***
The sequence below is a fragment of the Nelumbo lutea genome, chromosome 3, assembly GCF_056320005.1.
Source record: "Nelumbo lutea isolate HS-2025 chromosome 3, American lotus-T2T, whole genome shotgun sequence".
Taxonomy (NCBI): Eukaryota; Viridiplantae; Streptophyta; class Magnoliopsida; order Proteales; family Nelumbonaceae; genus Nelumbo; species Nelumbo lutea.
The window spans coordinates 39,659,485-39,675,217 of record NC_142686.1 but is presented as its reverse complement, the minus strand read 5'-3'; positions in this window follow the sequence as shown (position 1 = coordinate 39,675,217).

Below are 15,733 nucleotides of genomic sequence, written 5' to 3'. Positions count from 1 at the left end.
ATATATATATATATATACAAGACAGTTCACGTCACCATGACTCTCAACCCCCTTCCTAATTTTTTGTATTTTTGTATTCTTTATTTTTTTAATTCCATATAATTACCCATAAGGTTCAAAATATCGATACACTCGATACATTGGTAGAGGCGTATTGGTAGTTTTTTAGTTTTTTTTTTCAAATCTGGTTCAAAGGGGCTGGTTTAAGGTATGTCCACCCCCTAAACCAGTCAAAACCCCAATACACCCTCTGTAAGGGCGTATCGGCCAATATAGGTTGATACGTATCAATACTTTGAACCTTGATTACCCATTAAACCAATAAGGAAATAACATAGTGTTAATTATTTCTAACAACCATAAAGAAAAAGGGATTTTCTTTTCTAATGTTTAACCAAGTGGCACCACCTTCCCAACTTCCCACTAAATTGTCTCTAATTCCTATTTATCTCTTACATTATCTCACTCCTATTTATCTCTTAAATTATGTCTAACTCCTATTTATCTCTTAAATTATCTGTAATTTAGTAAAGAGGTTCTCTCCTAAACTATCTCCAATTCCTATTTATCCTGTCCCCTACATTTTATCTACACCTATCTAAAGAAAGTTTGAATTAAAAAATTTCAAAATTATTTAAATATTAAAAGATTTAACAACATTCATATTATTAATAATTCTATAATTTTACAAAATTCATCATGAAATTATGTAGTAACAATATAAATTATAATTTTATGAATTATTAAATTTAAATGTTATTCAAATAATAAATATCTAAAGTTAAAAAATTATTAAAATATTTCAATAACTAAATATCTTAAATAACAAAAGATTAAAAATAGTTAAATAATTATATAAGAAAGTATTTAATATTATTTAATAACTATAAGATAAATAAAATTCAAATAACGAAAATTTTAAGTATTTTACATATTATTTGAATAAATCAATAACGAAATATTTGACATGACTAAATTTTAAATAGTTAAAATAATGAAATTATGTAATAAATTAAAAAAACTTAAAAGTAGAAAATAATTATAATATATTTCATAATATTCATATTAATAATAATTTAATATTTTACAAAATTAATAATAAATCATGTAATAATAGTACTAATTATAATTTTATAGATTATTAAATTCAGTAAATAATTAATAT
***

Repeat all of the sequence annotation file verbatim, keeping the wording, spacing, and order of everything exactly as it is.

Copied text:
The sequence below is a fragment of the Nelumbo lutea genome, chromosome 3, assembly GCF_056320005.1.
Source record: "Nelumbo lutea isolate HS-2025 chromosome 3, American lotus-T2T, whole genome shotgun sequence".
Taxonomy (NCBI): Eukaryota; Viridiplantae; Streptophyta; class Magnoliopsida; order Proteales; family Nelumbonaceae; genus Nelumbo; species Nelumbo lutea.
The window spans coordinates 39,659,485-39,675,217 of record NC_142686.1 but is presented as its reverse complement, the minus strand read 5'-3'; positions in this window follow the sequence as shown (position 1 = coordinate 39,675,217).

Below are 15,733 nucleotides of genomic sequence, written 5' to 3'. Positions count from 1 at the left end.
ATATATATATATATATACAAGACAGTTCACGTCACCATGACTCTCAACCCCCTTCCTAATTTTTTGTATTTTTGTATTCTTTATTTTTTTAATTCCATATAATTACCCATAAGGTTCAAAATATCGATACACTCGATACATTGGTAGAGGCGTATTGGTAGTTTTTTAGTTTTTTTTTTCAAATCTGGTTCAAAGGGGCTGGTTTAAGGTATGTCCACCCCCTAAACCAGTCAAAACCCCAATACACCCTCTGTAAGGGCGTATCGGCCAATATAGGTTGATACGTATCAATACTTTGAACCTTGATTACCCATTAAACCAATAAGGAAATAACATAGTGTTAATTATTTCTAACAACCATAAAGAAAAAGGGATTTTCTTTTCTAATGTTTAACCAAGTGGCACCACCTTCCCAACTTCCCACTAAATTGTCTCTAATTCCTATTTATCTCTTACATTATCTCACTCCTATTTATCTCTTAAATTATGTCTAACTCCTATTTATCTCTTAAATTATCTGTAATTTAGTAAAGAGGTTCTCTCCTAAACTATCTCCAATTCCTATTTATCCTGTCCCCTACATTTTATCTACACCTATCTAAAGAAAGTTTGAATTAAAAAATTTCAAAATTATTTAAATATTAAAAGATTTAACAACATTCATATTATTAATAATTCTATAATTTTACAAAATTCATCATGAAATTATGTAGTAACAATATAAATTATAATTTTATGAATTATTAAATTTAAATGTTATTCAAATAATAAATATCTAAAGTTAAAAAATTATTAAAATATTTCAATAACTAAATATCTTAAATAACAAAAGATTAAAAATAGTTAAATAATTATATAAGAAAGTATTTAATATTATTTAATAACTATAAGATAAATAAAATTCAAATAACGAAAATTTTAAGTATTTTACATATTATTTGAATAAATCAATAACGAAATATTTGACATGACTAAATTTTAAATAGTTAAAATAATGAAATTATGTAATAAATTAAAAAAACTTAAAAGTAGAAAATAATTATAATATATTTCATAATATTCATATTAATAATAATTTAATATTTTACAAAATTAATAATAAATCATGTAATAATAGTACTAATTATAATTTTATAGATTATTAAATTCAGTAAATAATTAATAT